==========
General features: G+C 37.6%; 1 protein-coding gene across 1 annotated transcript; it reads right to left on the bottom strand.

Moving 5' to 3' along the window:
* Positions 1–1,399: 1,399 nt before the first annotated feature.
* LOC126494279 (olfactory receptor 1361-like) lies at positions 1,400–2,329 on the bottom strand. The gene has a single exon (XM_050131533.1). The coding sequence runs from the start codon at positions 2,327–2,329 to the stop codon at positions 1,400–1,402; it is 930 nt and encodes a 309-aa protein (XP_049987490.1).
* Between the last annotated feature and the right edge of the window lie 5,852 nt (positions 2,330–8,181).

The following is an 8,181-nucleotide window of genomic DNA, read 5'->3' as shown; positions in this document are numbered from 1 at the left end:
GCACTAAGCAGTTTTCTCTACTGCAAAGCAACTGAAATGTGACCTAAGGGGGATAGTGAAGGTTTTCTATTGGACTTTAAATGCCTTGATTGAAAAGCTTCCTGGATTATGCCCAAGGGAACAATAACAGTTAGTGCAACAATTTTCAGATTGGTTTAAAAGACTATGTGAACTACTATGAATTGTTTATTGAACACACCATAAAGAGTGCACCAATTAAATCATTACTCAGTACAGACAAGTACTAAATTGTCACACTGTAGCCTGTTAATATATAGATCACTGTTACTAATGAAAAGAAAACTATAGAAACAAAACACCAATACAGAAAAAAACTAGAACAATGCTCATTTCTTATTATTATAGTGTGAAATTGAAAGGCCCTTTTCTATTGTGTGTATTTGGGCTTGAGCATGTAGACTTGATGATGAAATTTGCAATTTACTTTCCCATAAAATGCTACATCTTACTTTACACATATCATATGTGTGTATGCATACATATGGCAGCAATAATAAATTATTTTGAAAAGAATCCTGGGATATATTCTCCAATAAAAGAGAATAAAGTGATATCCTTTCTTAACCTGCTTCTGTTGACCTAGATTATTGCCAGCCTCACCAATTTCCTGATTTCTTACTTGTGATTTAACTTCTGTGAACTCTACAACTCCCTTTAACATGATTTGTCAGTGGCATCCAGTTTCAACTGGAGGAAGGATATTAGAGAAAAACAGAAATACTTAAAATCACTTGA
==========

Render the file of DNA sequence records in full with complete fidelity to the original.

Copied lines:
General features: G+C 37.6%; 1 protein-coding gene across 1 annotated transcript; it reads right to left on the bottom strand.

Moving 5' to 3' along the window:
* Positions 1–1,399: 1,399 nt before the first annotated feature.
* LOC126494279 (olfactory receptor 1361-like) lies at positions 1,400–2,329 on the bottom strand. The gene has a single exon (XM_050131533.1). The coding sequence runs from the start codon at positions 2,327–2,329 to the stop codon at positions 1,400–1,402; it is 930 nt and encodes a 309-aa protein (XP_049987490.1).
* Between the last annotated feature and the right edge of the window lie 5,852 nt (positions 2,330–8,181).

The following is an 8,181-nucleotide window of genomic DNA, read 5'->3' as shown; positions in this document are numbered from 1 at the left end:
GCACTAAGCAGTTTTCTCTACTGCAAAGCAACTGAAATGTGACCTAAGGGGGATAGTGAAGGTTTTCTATTGGACTTTAAATGCCTTGATTGAAAAGCTTCCTGGATTATGCCCAAGGGAACAATAACAGTTAGTGCAACAATTTTCAGATTGGTTTAAAAGACTATGTGAACTACTATGAATTGTTTATTGAACACACCATAAAGAGTGCACCAATTAAATCATTACTCAGTACAGACAAGTACTAAATTGTCACACTGTAGCCTGTTAATATATAGATCACTGTTACTAATGAAAAGAAAACTATAGAAACAAAACACCAATACAGAAAAAAACTAGAACAATGCTCATTTCTTATTATTATAGTGTGAAATTGAAAGGCCCTTTTCTATTGTGTGTATTTGGGCTTGAGCATGTAGACTTGATGATGAAATTTGCAATTTACTTTCCCATAAAATGCTACATCTTACTTTACACATATCATATGTGTGTATGCATACATATGGCAGCAATAATAAATTATTTTGAAAAGAATCCTGGGATATATTCTCCAATAAAAGAGAATAAAGTGATATCCTTTCTTAACCTGCTTCTGTTGACCTAGATTATTGCCAGCCTCACCAATTTCCTGATTTCTTACTTGTGATTTAACTTCTGTGAACTCTACAACTCCCTTTAACATGATTTGTCAGTGGCATCCAGTTTCAACTGGAGGAAGGATATTAGAGAAAAACAGAAATACTTAAAATCACTTGA